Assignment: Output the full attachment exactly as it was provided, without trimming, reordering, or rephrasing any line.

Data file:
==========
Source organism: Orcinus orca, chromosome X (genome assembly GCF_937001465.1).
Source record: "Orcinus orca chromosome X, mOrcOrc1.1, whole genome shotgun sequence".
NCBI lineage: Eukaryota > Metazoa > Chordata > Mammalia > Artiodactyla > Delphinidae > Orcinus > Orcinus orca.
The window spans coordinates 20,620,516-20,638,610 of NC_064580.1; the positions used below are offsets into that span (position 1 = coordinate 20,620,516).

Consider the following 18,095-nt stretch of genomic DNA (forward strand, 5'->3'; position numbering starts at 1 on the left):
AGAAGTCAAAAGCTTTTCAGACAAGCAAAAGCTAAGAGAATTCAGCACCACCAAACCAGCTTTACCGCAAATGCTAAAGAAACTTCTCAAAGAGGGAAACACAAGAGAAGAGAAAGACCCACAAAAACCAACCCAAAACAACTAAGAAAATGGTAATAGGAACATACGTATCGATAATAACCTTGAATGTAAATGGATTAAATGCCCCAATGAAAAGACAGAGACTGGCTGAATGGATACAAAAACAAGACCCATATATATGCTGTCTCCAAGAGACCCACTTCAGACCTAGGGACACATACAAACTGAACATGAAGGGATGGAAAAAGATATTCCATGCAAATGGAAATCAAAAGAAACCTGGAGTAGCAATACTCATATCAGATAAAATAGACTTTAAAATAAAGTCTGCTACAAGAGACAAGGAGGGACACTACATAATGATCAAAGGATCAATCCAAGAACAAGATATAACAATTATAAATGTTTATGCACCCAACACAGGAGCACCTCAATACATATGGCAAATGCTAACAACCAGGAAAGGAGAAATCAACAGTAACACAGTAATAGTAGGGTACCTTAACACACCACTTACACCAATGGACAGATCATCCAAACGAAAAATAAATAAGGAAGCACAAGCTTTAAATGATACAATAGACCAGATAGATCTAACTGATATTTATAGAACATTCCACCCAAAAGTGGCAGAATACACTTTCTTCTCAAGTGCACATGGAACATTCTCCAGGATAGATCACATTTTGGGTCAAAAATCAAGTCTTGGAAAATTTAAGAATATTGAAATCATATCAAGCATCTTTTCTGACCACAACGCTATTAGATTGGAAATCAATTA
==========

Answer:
Source organism: Orcinus orca, chromosome X (genome assembly GCF_937001465.1).
Source record: "Orcinus orca chromosome X, mOrcOrc1.1, whole genome shotgun sequence".
NCBI lineage: Eukaryota > Metazoa > Chordata > Mammalia > Artiodactyla > Delphinidae > Orcinus > Orcinus orca.
The window spans coordinates 20,620,516-20,638,610 of NC_064580.1; the positions used below are offsets into that span (position 1 = coordinate 20,620,516).

Consider the following 18,095-nt stretch of genomic DNA (forward strand, 5'->3'; position numbering starts at 1 on the left):
AGAAGTCAAAAGCTTTTCAGACAAGCAAAAGCTAAGAGAATTCAGCACCACCAAACCAGCTTTACCGCAAATGCTAAAGAAACTTCTCAAAGAGGGAAACACAAGAGAAGAGAAAGACCCACAAAAACCAACCCAAAACAACTAAGAAAATGGTAATAGGAACATACGTATCGATAATAACCTTGAATGTAAATGGATTAAATGCCCCAATGAAAAGACAGAGACTGGCTGAATGGATACAAAAACAAGACCCATATATATGCTGTCTCCAAGAGACCCACTTCAGACCTAGGGACACATACAAACTGAACATGAAGGGATGGAAAAAGATATTCCATGCAAATGGAAATCAAAAGAAACCTGGAGTAGCAATACTCATATCAGATAAAATAGACTTTAAAATAAAGTCTGCTACAAGAGACAAGGAGGGACACTACATAATGATCAAAGGATCAATCCAAGAACAAGATATAACAATTATAAATGTTTATGCACCCAACACAGGAGCACCTCAATACATATGGCAAATGCTAACAACCAGGAAAGGAGAAATCAACAGTAACACAGTAATAGTAGGGTACCTTAACACACCACTTACACCAATGGACAGATCATCCAAACGAAAAATAAATAAGGAAGCACAAGCTTTAAATGATACAATAGACCAGATAGATCTAACTGATATTTATAGAACATTCCACCCAAAAGTGGCAGAATACACTTTCTTCTCAAGTGCACATGGAACATTCTCCAGGATAGATCACATTTTGGGTCAAAAATCAAGTCTTGGAAAATTTAAGAATATTGAAATCATATCAAGCATCTTTTCTGACCACAACGCTATTAGATTGGAAATCAATTA